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Annual Report 2001 - Essential Drugs and Medicines Policy: Extending the Evidence Base
(2002; 12 pages) [French] [Spanish] View the PDF document
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A national drug policy (NDP) remains the most effective means of ensuring that a country can respond to a wide range of pharmaceutical challenges. In 2001, Argentina, the Dominican Republic, Panama and Venezuela started, the process of updating their Pharmaceuticals legislation - a key NDP implementation tool - while at regional level, country members of the MERCOSUR group (Argentina, Brazil, Paraguay and Uruguay) developed a common, regional drug policy. Other countries such, as Egypt officially adopted their NDP, while Morocco and the United Arab Emirates initiated the process of developing an NDP. Similarly both Oman and Pakistan worked on NDP implementation.

In Malaysia, a draft NDP was discussed during a national workshop, with the ratification process scheduled for early 2002. Likewise in Mongolia, a draft NDP was discussed at an NDP conference.

But NDP implementation has not been uniformly effective. This is partly due to the speed at which the pharmaceutical situation is changing. Globalization, the regrouping and redistribution of national and international pharmaceutical industries, the political implications of issues such as access to HIV/AIDS medicines, the growing threat posed by antimicrobial resistance, and the development of many new medicines, are complicating the elaboration of responses to pharmaceutical problems. For some countries, NDP implementation has not kept pace with such change.

Figure 1 In 2001, training in a range of medicines areas was provided through 30 courses to more than 500 health professionals all around the world

In some countries, therefore, NDP components are failing to achieve maximum impact. This means that diseases which affect poor and marginalized populations the most, continue to exert a heavy toll, while national efforts to minimize the impact of noncommunicable diseases such as cancer, depression and diabetes could be undermined. WHO's international drug policy training course on drug policy issues in developing countries - which in 2001 took place in Yogyakarta, Indonesia - helps countries develop capacity to tackle these issues. (The 2001 course was organized by Boston University and Gadjah Mada University, Indonesia, in collaboration with WHO.)

But the most important means of ensuring effective NDP implementation are monitoring and evaluation. These provide the information needed to modify or update NDPs and NDP implementation plans. In 2001, Colombia and Guatemala updated their NDPs, to bring them closer in line with evolving pharmaceutical needs, while Ghana started reviewing its NDP with a view to updating it, as did the Philippines. Namibia carried out its third survey of medicines use in public health institutions, which included NDP monitoring.

Box 2

South Africa: laying the legal foundation to put national drug policy into action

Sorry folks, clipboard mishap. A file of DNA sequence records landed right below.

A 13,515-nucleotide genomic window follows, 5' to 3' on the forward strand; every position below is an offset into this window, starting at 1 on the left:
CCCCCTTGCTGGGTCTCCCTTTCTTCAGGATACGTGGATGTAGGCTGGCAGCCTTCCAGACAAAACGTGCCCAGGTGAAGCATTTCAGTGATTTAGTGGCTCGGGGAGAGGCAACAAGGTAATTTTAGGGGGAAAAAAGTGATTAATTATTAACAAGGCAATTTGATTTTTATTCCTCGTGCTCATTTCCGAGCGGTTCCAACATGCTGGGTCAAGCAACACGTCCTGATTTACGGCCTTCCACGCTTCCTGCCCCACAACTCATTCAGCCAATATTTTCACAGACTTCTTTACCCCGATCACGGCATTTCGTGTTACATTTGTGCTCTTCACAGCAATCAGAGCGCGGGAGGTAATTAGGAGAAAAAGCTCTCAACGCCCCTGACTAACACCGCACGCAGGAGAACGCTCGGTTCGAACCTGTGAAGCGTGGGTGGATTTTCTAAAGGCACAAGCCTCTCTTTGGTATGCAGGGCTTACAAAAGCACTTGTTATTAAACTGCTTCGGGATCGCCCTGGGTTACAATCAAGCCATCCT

WHO has worked closely with South Africa's new government to help formulate and implement South Africa's 1996 National Drug Policy. The policy aims to "ensure an adequate and reliable supply of safe, cost-effective drugs of acceptable quality to all citizens of South Africa and the rational use of medicines by prescribers, dispensers and consumers." Developed to operationalize key elements of this policy, the 1997 Medicines Act 90 embodies many of its key principles. These include: parallel importation; generic substitution; quality control of imported medicines; voluntary price reduction; international competitive tendering for the public sector; maintenance of an essential medicines list; and use of standard treatment guidelines.

Language within parts of the Act was considered unacceptable by some pharmaceutical companies and they initiated a court case to challenge the Act. They contended that it would lead to destruction of patent protections by giving the health minister overly broad powers to produce, or import more cheaply, versions of medicines still under patent. The South African Ministry of Health requested WHO to identify international legal expertise to support, and report, to the South African Government.

The case drew considerable media attention and became highly symbolic for both the AIDS community and for development with respect to globalization, international trade agreements and access to medicines.

On 18 April 2001, the 39 pharmaceutical companies involved dropped their case unconditionally. A joint statement of understanding issued by the Republic of South Africa and the Applicants - the 39 pharmaceutical companies - confirmed that, "the... applicants recognize and reaffirm that the Republic of South Africa may enact national laws or regulations, including regulations implementing Act 90 of 1997 or adopt measures necessary to protect public health, and broaden access to medicines in accordance with the South African Constitution and TRIPS."*


*TRIPS refers to the WTO Agreement on Trade-Related Aspects of Intellectual Property Rights.

Clearly, monitoring and evaluation should be built into an NDP right from the start. This is what is being done in China. A first consultative meeting of Chinese Government agencies involved in pharmaceuticals was held in September 2001, to lay the groundwork for developing China's first NDP. Following the meeting, baseline monitoring in four key cities was started. This focuses on rational medicines use and will generate data for use in stakeholder discussions of NDP development (see Box 10). The experience of NDP development in China will itself be used to create a methodology for formulating NDPs in other countries.


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